Long ago, Congress gave the Federal Energy Regulatory Commission (FERC) authorization to form the Office of Public Participation. Such an office would help serve as a platform to help ensure that the independent agency would hear from and make decisions informed by the public. Specifically, communities that are directly affected by the construction of energy infrastructure and those of us that pay for it once FERC approves it.
Previous Chairs of the agency balked at funding the office. That all changed when Rich Glick was named Chairman and he directed newly appointed Commissioner Alisson Clement to lead the effort to form the new office. As was noted by UCS at the time, “This truly is a once in a lifetime chance for reform in a very important government agency.”
On April 23, UCS provided a full set of written comments to the Federal Energy Regulatory Commission (FERC) as part of that agency’s request to solicit feedback on the formation of an Office of Public Participation. Earlier in the week, I had the chance to speak at one of FERC’s listening sessions. Here is a transcript of what I said:
Hello, my name is Joseph Daniel, I’m a Sr. Analyst and Manager, Electricity Markets at the Union of Concerned Scientists (UCS). UCS is a science advocacy organization that is comprised of hundreds of experts in topics including the bulk power system. We also house a “Science Network” which is a group of thousands of academics and experts in various fields. Our experts, both in-house and through our science network provide objective, independent, and non-partisan analysis of complicated systems to help better inform public policy and decision making.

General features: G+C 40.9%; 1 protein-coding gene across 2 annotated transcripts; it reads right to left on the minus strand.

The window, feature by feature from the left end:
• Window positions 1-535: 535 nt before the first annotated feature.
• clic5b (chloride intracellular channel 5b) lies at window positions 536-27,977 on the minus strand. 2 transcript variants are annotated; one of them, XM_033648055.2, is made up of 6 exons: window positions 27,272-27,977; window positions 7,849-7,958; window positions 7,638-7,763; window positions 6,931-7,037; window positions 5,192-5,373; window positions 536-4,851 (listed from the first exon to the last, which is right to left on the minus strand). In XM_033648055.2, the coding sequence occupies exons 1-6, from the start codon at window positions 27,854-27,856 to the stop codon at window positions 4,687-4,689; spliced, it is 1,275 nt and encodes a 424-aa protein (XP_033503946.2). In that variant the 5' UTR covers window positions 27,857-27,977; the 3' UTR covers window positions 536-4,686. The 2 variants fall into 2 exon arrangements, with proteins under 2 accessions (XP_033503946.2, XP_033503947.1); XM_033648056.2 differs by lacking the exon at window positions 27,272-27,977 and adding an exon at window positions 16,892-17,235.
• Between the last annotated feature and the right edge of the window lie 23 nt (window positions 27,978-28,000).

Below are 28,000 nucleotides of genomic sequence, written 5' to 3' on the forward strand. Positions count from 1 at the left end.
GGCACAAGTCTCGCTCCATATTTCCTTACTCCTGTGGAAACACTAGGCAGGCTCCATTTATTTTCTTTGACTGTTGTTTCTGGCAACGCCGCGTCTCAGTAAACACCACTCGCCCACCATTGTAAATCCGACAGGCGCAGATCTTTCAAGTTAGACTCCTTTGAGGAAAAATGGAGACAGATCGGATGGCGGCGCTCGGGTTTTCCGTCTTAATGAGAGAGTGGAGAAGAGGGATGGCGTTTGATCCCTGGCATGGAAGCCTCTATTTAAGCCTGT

UCS has a long-established expertise on technical issues facing FERC and the wholesale markets, and also the stakeholder processes that take place at ISOs and RTOs. For example, UCS has been a voting member of NEPOOL, the FERC sanctioned stakeholder advisory group of ISO-NE for the past 21 years.
UCS has successfully and regularly facilitated Science Network experts in providing public comments at state-level regulatory agencies, like Public Utility Commissions and Air Quality Boards, as well as providing comments to federal agencies like the EPA. However, FERC’s process for providing public comment is more complicated and as a direct result, we haven’t been able to facilitate those connections. For those that are paid to do this work, or provide comments on a regular basis, these few extra steps are not an insurmountable barrier, but for others, it’s everything.
Take these very listening sessions as an example, the short timeline between announcing and holding the OPP workshop and listening sessions did not allow for much time to identify appropriate experts, to reach out to them, and help them prepare oral or written comments.
If an organization as well-resourced and experienced as UCS struggles to make those connections, imagine how it feels for those going it alone. Or groups that don’t have our experience or resources.